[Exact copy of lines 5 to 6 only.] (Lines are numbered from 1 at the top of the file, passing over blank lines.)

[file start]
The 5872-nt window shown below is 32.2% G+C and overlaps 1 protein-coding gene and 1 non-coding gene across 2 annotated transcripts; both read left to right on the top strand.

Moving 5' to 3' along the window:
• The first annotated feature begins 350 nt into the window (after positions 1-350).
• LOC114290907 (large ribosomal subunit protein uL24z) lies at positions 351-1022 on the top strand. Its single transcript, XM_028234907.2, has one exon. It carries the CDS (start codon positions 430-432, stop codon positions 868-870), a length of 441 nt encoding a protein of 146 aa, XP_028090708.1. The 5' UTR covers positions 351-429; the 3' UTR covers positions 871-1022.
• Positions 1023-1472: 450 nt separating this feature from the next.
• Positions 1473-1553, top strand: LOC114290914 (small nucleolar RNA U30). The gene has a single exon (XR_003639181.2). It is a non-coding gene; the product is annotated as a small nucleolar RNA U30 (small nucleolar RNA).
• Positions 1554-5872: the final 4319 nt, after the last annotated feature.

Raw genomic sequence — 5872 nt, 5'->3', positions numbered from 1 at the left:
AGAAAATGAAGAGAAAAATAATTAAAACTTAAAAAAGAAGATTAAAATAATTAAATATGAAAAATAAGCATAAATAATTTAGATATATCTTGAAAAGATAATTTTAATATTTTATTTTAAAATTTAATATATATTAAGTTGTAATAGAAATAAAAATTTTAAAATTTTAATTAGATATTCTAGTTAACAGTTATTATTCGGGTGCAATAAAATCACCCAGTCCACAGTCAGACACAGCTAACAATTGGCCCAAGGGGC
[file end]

• Positions 1023-1472: 450 nt separating this feature from the next.
• Positions 1473-1553, top strand: LOC114290914 (small nucleolar RNA U30). The gene has a single exon (XR_003639181.2). It is a non-coding gene; the product is annotated as a small nucleolar RNA U30 (small nucleolar RNA).